My final stop of day one was at the Gryphon Audio room. Featuring their new Cantata loudspeaker, along with the new Mikado CD player, the all-Gryphon system sounded spectacular. With an active-Q control for in-room bass-response correction, the speaker system presented an unbelievably huge soundstage and life-sized images within the relatively cramped confines. The Gryphon system also captured the rhythm of the music in a way very few systems can. This is gear that makes for sleepless, obsessive nights. I will be jumping through hoops, trying to get any one of the Gryphon components in for review.
Day two began with breakfast with Clement Perry, editor and founder of www.stereotimes.com. Always good for more than a couple of belly laughs, Clement is definitely one of the guys to watch in high-end audio. After devouring a mess of scrambled eggs and artery-clogging sausage, we were off.
The first stop was the Wisdom Audio room. Featuring their new line of amplifiers (produced by Edge Electronics) and the new $275,000 Infinite loudspeaker, the Wisdom system flat-out redefined what I thought possible in audio reproduction. I know what you are thinking: "It had better be great for nearly $300k!" Yes, youre right, it had better be great, more than great, for that kind of money. Yet Ive heard more than a couple of megabuck speaker systems that came nowhere near the Wisdom system's achievements. The sonic picture was absolutely complete, perfectly effortless. Individual instruments simply "existed" in full measure between the speakers. Each instruments dynamics ebbed and flowed with utter ease. And imaging? O-my-God! There was such depth and dimension to the sonic picture. One look at this enormous four-piece speaker system and you would never believe that it could disappear into the music, yet that is exactly what it did. I quickly realized that all speakers that had come before presented but a shadowy, ghostly facsimile of the music. We spent nearly two hours in utter shock, finally dragging ourselves away mumbling something about pulling off a bank heist in order to get our mitts on these bad boys.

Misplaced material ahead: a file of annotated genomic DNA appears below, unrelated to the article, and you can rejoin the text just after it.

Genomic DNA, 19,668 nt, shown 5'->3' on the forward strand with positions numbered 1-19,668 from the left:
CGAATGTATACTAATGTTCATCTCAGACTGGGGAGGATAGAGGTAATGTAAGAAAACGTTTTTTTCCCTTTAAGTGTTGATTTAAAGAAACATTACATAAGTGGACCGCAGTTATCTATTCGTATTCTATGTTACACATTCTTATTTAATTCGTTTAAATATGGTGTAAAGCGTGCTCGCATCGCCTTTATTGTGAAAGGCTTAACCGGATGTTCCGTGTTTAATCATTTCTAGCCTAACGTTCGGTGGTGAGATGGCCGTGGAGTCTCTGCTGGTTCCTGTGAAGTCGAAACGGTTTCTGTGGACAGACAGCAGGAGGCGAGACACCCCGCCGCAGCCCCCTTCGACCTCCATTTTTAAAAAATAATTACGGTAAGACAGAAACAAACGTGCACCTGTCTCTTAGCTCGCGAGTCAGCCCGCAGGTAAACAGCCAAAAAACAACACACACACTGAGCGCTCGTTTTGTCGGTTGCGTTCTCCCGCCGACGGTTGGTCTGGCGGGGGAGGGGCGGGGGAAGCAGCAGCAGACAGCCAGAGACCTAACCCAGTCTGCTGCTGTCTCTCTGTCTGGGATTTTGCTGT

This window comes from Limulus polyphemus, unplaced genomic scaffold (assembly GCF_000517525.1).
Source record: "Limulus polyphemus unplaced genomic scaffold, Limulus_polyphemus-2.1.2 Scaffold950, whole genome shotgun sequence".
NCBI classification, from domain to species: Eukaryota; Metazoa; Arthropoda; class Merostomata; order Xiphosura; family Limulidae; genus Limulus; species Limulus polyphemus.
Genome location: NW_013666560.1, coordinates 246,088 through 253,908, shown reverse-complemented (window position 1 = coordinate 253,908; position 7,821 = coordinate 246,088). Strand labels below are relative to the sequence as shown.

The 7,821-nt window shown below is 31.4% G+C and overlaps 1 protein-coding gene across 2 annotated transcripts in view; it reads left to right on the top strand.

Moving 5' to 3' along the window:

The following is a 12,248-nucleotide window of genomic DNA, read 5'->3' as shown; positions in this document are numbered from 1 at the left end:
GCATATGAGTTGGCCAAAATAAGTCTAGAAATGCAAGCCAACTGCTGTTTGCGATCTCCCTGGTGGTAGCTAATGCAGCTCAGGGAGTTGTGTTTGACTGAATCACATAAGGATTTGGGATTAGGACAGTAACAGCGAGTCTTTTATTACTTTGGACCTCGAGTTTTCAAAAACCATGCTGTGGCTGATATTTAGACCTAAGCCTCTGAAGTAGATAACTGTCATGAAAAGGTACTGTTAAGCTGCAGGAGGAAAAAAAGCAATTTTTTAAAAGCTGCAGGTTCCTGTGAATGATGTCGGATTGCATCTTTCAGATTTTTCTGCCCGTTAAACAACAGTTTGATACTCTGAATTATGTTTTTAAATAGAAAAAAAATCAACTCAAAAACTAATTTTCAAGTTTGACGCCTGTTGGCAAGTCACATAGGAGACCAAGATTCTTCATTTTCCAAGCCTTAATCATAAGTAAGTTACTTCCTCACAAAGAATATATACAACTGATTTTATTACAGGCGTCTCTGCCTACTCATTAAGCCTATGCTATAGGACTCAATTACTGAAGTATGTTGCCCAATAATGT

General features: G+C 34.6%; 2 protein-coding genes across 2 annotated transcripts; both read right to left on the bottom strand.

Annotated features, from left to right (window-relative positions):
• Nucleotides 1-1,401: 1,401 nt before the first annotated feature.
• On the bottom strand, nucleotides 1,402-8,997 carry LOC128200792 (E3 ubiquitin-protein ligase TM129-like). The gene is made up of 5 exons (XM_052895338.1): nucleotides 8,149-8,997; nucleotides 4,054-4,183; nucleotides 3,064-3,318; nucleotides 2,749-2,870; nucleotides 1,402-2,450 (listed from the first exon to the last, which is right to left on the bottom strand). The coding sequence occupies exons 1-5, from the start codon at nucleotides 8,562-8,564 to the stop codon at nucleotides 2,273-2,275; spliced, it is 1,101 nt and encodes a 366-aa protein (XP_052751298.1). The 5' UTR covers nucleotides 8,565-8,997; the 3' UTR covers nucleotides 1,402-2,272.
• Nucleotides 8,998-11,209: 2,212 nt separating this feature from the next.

The next stop proved there is more than one way to float the boat. Lamm Industries showed off their ML2 amplifier and L2 preamp to great effect. Lamm coupled them with some enormous vintage horn speakers, and Beethovens Moonlight Sonata on vinyl washed over me with grace and beauty, causing me to re-evaluate my aversion to tube- and horn-based systems. American Sound constructed the turntable, a prototype, from blocks of solid steel. Despite its compact dimensions the base alone weighs in at 400 pounds!